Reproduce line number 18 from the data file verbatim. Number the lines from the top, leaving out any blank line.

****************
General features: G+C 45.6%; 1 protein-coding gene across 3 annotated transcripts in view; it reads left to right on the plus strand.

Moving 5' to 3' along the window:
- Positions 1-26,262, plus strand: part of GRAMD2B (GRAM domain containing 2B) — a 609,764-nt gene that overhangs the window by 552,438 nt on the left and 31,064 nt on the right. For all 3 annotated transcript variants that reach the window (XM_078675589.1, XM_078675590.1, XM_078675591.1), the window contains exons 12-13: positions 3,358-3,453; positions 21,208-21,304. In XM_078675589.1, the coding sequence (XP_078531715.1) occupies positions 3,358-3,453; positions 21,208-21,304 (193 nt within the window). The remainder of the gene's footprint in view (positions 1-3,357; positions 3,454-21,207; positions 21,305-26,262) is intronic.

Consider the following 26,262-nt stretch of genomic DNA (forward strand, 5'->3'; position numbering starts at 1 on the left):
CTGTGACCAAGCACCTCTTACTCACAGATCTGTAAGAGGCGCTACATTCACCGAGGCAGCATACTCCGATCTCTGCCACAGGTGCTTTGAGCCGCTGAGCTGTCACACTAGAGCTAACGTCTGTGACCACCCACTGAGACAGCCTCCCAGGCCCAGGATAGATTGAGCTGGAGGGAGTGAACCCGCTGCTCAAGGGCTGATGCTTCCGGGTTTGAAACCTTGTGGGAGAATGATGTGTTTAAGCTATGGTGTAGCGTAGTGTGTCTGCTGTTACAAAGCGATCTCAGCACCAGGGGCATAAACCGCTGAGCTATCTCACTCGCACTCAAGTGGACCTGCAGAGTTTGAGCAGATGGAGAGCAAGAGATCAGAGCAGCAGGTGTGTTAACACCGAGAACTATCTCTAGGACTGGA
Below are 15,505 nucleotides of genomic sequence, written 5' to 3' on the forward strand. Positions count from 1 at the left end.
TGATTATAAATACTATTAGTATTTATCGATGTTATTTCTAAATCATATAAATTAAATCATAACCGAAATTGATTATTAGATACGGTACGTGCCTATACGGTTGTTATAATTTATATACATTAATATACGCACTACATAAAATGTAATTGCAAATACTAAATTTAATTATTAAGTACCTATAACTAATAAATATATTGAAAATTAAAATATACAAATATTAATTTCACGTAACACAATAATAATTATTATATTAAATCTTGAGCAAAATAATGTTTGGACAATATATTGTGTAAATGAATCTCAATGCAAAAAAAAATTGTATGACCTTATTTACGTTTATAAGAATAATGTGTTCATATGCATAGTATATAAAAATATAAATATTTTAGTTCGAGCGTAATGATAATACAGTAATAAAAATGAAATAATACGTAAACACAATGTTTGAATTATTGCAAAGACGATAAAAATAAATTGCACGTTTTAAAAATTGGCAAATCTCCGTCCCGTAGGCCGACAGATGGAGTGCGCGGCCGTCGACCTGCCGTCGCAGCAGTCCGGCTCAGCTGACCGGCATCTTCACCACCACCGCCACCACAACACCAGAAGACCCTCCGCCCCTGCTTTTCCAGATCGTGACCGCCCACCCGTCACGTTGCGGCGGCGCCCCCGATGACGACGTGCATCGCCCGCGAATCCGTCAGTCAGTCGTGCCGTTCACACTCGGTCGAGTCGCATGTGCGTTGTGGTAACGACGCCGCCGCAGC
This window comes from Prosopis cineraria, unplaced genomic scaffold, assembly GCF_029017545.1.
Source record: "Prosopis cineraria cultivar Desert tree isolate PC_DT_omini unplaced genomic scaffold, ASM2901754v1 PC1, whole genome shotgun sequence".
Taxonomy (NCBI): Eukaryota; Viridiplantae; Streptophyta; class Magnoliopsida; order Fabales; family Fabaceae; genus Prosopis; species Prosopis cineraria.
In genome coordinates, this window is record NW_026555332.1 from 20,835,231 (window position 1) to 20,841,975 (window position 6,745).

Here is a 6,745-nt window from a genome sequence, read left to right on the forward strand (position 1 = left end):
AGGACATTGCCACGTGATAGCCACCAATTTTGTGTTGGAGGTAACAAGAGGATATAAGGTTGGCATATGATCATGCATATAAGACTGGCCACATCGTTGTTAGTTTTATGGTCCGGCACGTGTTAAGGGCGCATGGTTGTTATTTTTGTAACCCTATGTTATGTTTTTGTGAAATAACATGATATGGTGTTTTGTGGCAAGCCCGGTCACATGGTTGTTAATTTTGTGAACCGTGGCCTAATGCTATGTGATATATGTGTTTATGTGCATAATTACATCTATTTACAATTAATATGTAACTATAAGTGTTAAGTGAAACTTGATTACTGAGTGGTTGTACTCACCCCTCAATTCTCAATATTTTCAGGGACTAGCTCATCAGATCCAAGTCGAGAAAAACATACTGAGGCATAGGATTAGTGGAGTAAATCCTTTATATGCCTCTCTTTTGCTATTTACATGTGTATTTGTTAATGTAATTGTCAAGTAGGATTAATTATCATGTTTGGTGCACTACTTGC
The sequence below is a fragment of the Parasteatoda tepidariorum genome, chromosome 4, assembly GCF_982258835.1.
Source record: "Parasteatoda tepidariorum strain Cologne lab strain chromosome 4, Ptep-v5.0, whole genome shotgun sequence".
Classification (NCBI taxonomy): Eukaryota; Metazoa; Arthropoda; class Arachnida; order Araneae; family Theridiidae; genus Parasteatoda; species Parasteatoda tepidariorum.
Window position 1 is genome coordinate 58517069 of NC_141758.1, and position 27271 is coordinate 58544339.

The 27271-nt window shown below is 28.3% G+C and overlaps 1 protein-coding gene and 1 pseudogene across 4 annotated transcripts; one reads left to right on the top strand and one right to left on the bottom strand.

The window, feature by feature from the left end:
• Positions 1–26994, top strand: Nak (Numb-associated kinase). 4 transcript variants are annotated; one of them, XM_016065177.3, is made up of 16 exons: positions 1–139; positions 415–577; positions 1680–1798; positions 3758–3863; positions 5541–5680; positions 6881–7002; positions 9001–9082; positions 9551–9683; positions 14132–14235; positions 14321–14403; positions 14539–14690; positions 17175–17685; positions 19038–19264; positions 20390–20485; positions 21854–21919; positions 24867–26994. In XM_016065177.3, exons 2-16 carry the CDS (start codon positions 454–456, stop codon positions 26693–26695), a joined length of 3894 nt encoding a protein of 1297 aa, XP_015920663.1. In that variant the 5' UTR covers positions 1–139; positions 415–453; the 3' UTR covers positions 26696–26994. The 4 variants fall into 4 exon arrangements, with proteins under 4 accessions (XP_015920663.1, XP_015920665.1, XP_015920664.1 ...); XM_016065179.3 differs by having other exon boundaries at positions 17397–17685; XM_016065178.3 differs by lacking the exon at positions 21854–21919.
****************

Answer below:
The 27271-nt window shown below is 28.3% G+C and overlaps 1 protein-coding gene and 1 pseudogene across 4 annotated transcripts; one reads left to right on the top strand and one right to left on the bottom strand.